Chapter 1. Practicing Panarchy: Assessing Assessing Legal Flexibility, Ecological Resilience and Adaptive Governance in U.S. Regional Water Systems. .- Part I:  Case Studies.-Chapter 2.  Resilience, Law and Adaptive Governance in Regional Scale Social Ecological Water Systems .-Chapter 3. Social Ecological Resilience of an Eastern Urban Suburban Watershed: the Anacostia River Basin.-Chapter 4. Assessing Resilience of Ecosystem Services in the Columbia River Bas.-Chapter 5. Escaping a Rigidity Trap in the Everglades of Florida.- Chapter 6.  Resilience, Adaptation and Transformation in the Klamath River Basin Social-Ecological System .-Chapter 7. Water Governance Challenges in New Mexico’s Middle Rio Grande Valley.- Chapter 8. Social Ecological Resilience and Law in the Platte River Basin.- Chapter 9. Law, Resilience and Water Management in the Lake Eyre Basin, Australia.- Part II: Social-Ecological Resilience and Adaptive Capacity.- Chapter 10: Regime Shifts and Panarchies in Regional Scale Social Ecological Water Systems .- Chapter 11. Rapid assessment of resilience: Uncertainty, tradeoffs and relative resilience.- Chapter 12 Cross-Interdisciplinary Insights into Adaptive Governance and Resilience.- Chapter 13: The Role of Law in Threshold Dynamics Associated with Deliberate Transformation.-Part III: Adaptive Governance.- Chapter 14: Legal and Institutional Foundations of Adaptive Water Governance.- Chapter 15: The Role of Law in the Emergence of Adaptive Governance.-Chapter 16: Balancing Stability and Flexibility in Adaptive Governance: The New Challenges.-Chapter 17: Understanding and Applying Principles of Social Decision Making in Adaptive Environmental Governance and Environmental Law.-Chapter 18.  Summary and Synthesis.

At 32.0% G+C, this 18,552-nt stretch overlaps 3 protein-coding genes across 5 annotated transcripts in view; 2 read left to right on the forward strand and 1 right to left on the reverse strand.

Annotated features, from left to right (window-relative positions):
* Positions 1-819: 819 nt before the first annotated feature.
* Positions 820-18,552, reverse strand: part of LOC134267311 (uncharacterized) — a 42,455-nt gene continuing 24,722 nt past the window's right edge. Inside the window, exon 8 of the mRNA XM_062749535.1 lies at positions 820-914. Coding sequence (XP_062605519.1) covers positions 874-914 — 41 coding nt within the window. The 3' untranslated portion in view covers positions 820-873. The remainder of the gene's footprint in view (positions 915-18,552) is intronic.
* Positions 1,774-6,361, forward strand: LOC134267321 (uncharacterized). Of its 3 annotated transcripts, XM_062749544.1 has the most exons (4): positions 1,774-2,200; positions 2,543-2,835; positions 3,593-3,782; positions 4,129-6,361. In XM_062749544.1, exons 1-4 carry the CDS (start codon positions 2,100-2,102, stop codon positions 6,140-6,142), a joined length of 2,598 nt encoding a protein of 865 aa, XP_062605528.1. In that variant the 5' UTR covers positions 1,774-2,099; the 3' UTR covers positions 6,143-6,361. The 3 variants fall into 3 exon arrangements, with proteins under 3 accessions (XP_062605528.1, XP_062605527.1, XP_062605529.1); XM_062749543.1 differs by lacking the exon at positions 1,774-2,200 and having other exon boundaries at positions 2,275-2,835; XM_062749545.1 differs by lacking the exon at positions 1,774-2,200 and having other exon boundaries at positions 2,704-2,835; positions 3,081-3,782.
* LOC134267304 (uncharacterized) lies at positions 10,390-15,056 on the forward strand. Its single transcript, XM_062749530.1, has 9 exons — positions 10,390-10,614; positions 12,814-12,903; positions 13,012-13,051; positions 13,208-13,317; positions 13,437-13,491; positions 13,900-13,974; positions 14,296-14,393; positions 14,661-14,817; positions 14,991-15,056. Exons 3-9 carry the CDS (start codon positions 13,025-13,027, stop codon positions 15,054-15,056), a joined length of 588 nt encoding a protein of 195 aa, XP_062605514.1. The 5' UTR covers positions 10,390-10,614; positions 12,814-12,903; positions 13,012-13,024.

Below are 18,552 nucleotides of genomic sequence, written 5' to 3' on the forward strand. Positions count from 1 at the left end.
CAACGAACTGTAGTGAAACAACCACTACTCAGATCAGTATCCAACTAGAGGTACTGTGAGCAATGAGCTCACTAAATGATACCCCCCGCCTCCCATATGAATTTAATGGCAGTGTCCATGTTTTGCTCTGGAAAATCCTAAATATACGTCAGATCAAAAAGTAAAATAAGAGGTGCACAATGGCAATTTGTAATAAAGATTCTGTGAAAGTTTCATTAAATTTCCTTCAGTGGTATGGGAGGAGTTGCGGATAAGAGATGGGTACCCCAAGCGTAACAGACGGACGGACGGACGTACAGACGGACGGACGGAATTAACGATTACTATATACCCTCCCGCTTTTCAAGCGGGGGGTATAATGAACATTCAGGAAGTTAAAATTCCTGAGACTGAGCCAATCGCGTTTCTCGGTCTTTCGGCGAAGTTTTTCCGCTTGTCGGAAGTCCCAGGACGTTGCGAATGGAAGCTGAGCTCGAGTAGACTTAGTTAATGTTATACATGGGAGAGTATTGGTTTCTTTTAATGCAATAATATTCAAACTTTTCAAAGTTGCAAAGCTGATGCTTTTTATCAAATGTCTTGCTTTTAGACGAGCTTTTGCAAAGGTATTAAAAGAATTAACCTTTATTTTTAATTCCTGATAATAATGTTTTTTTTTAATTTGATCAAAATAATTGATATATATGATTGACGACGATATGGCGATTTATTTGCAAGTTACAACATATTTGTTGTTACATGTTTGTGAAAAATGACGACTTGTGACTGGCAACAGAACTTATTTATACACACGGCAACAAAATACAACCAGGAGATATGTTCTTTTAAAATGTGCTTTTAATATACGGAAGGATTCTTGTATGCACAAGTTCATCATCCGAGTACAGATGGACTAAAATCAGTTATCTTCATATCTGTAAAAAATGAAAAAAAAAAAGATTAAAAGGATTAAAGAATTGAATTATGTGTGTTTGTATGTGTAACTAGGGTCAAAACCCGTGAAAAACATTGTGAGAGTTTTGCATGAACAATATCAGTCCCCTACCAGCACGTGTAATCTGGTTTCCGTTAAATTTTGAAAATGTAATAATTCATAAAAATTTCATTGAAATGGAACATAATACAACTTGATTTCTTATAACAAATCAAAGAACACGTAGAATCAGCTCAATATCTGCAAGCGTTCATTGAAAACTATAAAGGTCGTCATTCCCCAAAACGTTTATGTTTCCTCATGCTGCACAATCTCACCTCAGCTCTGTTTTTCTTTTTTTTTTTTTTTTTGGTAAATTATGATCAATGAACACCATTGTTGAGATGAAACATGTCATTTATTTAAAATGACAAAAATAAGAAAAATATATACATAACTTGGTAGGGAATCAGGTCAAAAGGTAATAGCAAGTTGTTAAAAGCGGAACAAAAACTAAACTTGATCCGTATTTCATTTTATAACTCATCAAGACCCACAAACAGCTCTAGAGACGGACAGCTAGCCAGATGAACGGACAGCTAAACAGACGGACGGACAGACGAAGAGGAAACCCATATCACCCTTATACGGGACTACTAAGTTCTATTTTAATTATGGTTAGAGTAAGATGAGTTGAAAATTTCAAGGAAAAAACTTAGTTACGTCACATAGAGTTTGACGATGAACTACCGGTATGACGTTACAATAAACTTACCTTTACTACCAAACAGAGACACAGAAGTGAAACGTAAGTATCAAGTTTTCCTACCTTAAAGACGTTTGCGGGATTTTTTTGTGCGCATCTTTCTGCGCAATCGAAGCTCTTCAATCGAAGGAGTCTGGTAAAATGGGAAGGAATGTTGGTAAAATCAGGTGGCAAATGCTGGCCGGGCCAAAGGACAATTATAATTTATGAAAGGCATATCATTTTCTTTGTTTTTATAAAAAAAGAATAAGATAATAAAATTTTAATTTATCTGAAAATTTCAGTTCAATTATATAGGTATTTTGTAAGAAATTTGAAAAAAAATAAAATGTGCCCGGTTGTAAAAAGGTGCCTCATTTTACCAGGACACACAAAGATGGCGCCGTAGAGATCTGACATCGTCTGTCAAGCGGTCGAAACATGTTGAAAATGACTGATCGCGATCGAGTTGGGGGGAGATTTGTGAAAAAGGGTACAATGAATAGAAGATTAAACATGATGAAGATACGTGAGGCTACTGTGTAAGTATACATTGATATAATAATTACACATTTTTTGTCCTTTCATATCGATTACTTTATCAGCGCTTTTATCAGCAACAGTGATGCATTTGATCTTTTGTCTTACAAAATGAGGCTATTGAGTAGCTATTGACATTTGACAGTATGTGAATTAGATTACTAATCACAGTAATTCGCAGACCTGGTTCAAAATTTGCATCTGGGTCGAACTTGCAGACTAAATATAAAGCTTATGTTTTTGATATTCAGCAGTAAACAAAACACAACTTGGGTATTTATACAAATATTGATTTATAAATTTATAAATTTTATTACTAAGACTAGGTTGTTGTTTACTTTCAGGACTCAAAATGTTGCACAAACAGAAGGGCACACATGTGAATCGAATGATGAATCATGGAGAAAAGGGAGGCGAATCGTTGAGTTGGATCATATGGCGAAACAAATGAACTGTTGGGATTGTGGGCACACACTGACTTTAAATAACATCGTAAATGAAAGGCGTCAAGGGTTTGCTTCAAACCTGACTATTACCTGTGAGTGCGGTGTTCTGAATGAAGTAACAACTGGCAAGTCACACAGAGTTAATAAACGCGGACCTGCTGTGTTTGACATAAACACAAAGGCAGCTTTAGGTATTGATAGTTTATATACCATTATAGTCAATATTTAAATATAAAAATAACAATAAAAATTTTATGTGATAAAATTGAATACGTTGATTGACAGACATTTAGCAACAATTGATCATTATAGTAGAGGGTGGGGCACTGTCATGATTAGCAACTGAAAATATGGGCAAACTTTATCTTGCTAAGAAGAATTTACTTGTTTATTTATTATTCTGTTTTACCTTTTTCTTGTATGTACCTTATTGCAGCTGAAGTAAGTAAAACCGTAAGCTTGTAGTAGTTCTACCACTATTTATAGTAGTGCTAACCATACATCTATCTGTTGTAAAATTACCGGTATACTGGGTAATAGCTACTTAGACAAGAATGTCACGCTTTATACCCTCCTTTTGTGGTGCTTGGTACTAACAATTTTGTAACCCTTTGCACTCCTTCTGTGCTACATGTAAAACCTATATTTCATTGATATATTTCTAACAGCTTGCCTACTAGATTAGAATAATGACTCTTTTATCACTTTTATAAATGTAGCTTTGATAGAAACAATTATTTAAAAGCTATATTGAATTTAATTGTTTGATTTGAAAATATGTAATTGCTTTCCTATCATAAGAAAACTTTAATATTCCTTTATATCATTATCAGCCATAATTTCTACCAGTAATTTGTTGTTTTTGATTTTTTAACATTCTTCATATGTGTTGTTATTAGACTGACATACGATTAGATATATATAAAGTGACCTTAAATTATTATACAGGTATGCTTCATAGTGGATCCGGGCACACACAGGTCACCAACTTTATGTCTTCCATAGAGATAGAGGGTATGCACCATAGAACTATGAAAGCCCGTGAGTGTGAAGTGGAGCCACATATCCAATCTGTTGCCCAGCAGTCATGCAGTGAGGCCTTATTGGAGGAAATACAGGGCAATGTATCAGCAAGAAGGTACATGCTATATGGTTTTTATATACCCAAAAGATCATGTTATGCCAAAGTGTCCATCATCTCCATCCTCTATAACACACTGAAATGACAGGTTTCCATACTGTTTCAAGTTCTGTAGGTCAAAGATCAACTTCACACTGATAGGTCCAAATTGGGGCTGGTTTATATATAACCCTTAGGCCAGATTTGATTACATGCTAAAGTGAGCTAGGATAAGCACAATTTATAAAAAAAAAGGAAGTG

Barbara Cosens is a legal scholar with a background in science who has almost three decades experience in interdisciplinary team work at the law/science interface.  She is Professor in the College of Law and in the Water Resources graduate program at the University of Idaho. Lance Gunderson is a systems ecologist who has four decades experience in understanding, assessing, and managing regional-scale social-ecological systems. He is Professor and Chair of Environmental Sciences at Emory University.